The design flaws of the J/24 are well known, no need to be so defensive about your boat. Most sailors in the US have spent a fair amount of time on J/24s and are aware of the design flaws.
It is good that you and your wife enjoy your boat and have enough skill to sail comfortably with the 150 in 20knts.
The OP was asking a question about sailing a J/22 in heavy air. I believe my answer helped him.
The same could be said about the Santana 20, however you never seem to drag that into a thread.
From the Santana 20 class website
A19: The original Santana 20s were built with square cutouts in the V berth and quarter berth. These were seen as good places to store sails and gear. As the boat became more and more of a race boat these holds were not used. And as Santana 20s were raced in more and more breeze -- and broached, took on water, and capsized, things changed again. With no positive flotation, the boat would actually sink pretty fast. At some point in the production series, the squares stopped being cut in the berths and instead round inspection ports were installed. This would allow an air pocket to float the boat in an emergency. This is not something most folks should be too worried about, but if you are concerned about sailing in heavy air, seal those square cutouts, lock the front hatch down, and sail with your vertical companionway hatch in place. With these precautions it would take a tidal wave to sink you.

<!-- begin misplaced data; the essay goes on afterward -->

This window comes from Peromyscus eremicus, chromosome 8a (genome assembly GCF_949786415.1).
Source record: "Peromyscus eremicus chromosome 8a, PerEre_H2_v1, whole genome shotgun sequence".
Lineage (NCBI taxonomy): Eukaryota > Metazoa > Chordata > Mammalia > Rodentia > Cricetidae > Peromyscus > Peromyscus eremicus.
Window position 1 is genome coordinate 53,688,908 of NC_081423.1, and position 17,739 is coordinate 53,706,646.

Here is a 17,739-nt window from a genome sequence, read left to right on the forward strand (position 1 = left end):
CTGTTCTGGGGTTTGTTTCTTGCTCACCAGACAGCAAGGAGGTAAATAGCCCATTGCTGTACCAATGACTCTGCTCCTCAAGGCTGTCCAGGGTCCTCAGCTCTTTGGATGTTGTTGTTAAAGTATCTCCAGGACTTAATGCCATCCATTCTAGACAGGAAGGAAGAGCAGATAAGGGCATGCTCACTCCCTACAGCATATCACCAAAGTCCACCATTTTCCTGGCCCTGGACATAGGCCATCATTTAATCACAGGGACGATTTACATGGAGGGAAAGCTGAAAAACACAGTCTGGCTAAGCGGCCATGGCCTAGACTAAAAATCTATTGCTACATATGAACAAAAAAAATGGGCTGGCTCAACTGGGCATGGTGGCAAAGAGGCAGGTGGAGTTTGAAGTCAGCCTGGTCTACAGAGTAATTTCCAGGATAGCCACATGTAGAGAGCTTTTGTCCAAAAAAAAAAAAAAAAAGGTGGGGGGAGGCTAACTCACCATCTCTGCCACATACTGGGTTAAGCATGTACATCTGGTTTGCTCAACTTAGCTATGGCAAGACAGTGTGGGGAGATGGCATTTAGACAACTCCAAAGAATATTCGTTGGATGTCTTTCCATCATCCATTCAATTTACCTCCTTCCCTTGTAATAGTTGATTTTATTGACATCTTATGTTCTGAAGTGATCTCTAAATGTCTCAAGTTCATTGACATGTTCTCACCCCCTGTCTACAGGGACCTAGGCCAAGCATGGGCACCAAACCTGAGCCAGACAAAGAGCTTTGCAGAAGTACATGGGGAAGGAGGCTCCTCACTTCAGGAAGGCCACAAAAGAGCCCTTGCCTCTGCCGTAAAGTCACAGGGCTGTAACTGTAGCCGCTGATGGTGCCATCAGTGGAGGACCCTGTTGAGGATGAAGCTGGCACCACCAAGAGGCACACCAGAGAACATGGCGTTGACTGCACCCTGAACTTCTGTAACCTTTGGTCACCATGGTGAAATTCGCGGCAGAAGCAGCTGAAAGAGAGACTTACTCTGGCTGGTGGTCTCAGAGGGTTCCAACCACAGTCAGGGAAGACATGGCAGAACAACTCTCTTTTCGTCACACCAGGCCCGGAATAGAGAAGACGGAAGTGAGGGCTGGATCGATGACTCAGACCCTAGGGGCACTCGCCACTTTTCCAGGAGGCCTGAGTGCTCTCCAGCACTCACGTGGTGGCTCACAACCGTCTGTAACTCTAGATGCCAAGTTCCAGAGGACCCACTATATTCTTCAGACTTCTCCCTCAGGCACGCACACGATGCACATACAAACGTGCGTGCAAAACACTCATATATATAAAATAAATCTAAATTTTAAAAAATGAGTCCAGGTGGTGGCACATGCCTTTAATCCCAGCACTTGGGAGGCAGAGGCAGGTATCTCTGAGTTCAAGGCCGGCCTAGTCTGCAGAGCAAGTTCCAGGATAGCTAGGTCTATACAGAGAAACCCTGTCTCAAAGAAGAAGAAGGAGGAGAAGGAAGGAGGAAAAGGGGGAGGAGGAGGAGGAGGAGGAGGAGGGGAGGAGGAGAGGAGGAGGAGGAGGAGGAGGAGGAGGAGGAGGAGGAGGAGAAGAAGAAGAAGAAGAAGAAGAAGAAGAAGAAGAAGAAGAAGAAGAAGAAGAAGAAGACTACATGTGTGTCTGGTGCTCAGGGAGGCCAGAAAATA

I am not at all defensive about J24s, but I will be vocal if someone is exaggerating the issues with the boat. It is not difficult to handle in heavy wind, and the sinking issue is solved be simply latching the cockpit lazarettes. If your intent is to be helpful, then you ought to include that simple bit of information on how to avoid sinking.